Measuring Airport Similarity to Create a Towering Decision Aid; A Virtue Ethics Analysis of the Boeing 737 MAX Design
Taylor, Katherine, School of Engineering and Applied Science, University of Virginia
Laugelli, Benjamin, EN-Engineering and Society, University of Virginia
Fleming, Cody, EN-Eng Sys and Environment, University of Virginia
My technical project and STS research paper are connected through the area of aviation safety. Improving aviation safety through both the design of aircraft and construction of air traffic control towers safes lives as well as billions of dollars in prevented damage. My technical project studies aviation safety in additional to economics and efficiency at the airport and air traffic level, while my STS research paper studies safety from the aircraft and aircraft design perspective. However, both elements are integrated into the overall aviation system, and studying both are necessary to improve aviation safety.
My technical work focuses on quantifying airport similarity in order to build a decision aid for airports looking to build air traffic control towers. My team focused our analysis on three aspects of airport data, including safety, economic, and efficiency metrics. Using this data, we performed hierarchical clustering to study which airports had similar characteristics, and which metrics were most important in determining similarity. From this analysis, we built an interface where airport stakeholders can input their own data points to see which airports are similar to their own airport. We hope by completing this project to provide more information to airports looking to build air traffic control towers and guidance on further studying on the benefits of air traffic control towers.
The STS component of my thesis also involves aviation safety, but from an aircraft level perspective. As a case study, I look at the design and subsequent fatal crashes of the Boeing 737 MAX aircraft. My research focuses mainly on the designers of the Boeing 737 MAX aircraft, and how they behaved unethically. Using the framework of virtue ethics, I argue that the designers of the 737 MAX violated the virtues of foresight and holistic thinking, in turn making their behavior unethical. These specific virtues were important in understanding how the design was inherently unsafe and too risky to fly. My paper explores this idea, as well as how engineered systems need to be viewed from a whole system viewpoint in order to prevent catastrophes such as the crashes of the two 737 MAX aircraft.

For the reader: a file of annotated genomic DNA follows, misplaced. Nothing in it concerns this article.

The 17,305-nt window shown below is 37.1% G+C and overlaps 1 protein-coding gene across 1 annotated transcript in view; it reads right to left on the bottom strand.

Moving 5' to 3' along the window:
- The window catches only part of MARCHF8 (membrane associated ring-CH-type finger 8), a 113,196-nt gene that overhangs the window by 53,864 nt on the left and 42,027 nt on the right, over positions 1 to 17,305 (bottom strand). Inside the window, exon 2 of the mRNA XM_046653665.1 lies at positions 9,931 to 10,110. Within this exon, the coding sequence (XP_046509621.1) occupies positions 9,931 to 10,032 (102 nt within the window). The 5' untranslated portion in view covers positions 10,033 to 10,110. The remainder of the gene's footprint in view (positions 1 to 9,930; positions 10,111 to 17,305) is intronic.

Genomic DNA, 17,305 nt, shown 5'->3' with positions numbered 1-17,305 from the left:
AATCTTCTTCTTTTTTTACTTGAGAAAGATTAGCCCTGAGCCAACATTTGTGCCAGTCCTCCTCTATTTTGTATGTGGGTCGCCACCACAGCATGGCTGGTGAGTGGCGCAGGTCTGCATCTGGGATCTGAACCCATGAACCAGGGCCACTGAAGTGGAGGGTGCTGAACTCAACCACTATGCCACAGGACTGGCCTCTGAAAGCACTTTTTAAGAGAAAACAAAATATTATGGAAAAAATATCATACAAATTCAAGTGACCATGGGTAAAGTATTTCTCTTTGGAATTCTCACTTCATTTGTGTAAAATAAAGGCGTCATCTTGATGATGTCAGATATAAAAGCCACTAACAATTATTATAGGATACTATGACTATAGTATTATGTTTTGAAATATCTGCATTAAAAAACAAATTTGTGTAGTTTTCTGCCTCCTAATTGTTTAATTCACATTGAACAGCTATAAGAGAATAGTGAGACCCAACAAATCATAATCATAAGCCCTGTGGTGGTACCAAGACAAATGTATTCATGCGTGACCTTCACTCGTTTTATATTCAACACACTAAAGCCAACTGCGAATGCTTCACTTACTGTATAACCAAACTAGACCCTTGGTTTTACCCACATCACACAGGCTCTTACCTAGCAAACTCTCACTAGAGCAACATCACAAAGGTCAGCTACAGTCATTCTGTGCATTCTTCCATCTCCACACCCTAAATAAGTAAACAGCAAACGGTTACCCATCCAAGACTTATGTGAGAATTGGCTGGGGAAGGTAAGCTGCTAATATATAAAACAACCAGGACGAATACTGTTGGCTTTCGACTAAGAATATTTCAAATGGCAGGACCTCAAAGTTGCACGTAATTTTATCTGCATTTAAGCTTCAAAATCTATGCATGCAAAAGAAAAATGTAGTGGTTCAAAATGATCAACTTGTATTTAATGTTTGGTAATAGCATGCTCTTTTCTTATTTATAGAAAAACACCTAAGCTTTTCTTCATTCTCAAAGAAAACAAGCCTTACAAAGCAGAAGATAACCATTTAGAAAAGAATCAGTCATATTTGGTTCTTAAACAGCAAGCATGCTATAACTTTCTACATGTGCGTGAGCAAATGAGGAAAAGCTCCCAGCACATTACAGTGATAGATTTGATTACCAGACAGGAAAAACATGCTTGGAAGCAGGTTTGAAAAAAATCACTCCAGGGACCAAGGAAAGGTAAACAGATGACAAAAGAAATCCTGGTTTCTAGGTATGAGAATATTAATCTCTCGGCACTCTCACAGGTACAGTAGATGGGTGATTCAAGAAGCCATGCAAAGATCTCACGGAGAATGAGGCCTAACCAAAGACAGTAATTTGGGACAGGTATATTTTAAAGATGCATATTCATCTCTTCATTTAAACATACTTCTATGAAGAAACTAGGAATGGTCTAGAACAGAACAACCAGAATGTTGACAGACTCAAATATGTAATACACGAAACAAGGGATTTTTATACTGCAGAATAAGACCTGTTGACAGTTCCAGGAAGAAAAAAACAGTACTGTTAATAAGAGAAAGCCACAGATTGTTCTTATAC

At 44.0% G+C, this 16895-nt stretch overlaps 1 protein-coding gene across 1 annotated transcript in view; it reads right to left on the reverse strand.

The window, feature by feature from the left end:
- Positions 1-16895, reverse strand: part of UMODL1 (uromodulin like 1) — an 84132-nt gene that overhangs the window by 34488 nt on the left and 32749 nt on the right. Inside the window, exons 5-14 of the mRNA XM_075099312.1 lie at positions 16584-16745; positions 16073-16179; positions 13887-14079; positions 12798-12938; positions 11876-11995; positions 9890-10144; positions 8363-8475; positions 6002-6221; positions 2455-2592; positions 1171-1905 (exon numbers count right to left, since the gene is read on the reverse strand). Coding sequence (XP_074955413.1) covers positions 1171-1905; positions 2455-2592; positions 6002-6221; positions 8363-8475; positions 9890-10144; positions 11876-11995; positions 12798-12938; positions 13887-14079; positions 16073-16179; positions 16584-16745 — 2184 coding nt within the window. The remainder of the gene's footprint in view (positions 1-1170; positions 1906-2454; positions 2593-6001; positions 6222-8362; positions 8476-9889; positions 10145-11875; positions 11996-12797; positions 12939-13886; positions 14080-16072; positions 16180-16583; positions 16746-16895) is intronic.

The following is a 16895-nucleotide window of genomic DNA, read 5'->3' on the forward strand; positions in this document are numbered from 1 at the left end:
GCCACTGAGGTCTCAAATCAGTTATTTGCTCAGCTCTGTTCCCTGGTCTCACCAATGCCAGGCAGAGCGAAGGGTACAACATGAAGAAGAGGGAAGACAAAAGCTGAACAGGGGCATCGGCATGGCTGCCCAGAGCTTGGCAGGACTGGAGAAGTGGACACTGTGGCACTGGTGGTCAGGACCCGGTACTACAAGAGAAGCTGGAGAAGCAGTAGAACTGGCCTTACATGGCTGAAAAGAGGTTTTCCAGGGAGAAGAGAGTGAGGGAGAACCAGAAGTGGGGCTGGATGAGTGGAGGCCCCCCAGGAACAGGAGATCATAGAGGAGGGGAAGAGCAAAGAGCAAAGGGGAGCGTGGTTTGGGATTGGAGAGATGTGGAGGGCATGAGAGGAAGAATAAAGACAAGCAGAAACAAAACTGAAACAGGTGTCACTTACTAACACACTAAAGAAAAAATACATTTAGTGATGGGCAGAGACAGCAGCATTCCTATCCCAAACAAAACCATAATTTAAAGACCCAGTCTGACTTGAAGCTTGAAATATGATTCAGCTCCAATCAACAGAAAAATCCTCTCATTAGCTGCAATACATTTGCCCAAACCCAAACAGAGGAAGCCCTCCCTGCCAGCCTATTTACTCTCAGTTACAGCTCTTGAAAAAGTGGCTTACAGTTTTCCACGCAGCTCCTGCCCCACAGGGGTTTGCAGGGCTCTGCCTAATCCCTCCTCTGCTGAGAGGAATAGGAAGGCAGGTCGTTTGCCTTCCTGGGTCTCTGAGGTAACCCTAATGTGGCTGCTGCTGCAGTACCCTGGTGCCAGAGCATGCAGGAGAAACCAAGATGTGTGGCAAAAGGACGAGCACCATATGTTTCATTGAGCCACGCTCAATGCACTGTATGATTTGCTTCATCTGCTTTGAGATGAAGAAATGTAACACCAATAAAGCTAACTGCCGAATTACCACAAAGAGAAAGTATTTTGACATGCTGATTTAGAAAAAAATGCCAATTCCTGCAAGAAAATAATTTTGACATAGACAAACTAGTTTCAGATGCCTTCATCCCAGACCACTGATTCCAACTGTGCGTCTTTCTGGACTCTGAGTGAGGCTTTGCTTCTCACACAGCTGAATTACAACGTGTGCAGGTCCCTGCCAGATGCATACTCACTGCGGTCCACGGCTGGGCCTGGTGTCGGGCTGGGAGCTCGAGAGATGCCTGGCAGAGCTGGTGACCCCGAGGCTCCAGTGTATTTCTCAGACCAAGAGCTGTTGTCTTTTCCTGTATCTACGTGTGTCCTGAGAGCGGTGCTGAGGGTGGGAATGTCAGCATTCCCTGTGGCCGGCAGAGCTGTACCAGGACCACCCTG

Working on both of these projects at once provided plenty of additional insight and value. My technical work introduced me to several aviation data sources, including the ASRS, which proved to be a valuable primary source for my research paper. Similarly, my research paper provided insight into the aviation regulation process, and helped understand why the guidelines for building an air traffic control tower are so outdated. Working on the research paper motivated me to work more on the technical project to aid in updating legislation to prevent more catastrophic accidents. In conclusion, working on both the technical project and STS research paper have allowed me to study aviation safety from multiple dimensions, and further understand the socio-technical aspects of my engineering work.
BS (Bachelor of Science)
Boeing 737 MAX, Airport Traffic Control Towers, Aviation Safety
School of Engineering and Applied Science
Bachelor of Science in Systems Engineering
Technical Advisor: Cody Fleming
STS Advisor: Benjamin Laugelli
Technical Team Members: Austin Anderson, Toby Hansford, Mason Jordan, Sragdhara Khakurel, Chris Marshall, Michael Quinn, Amy Xie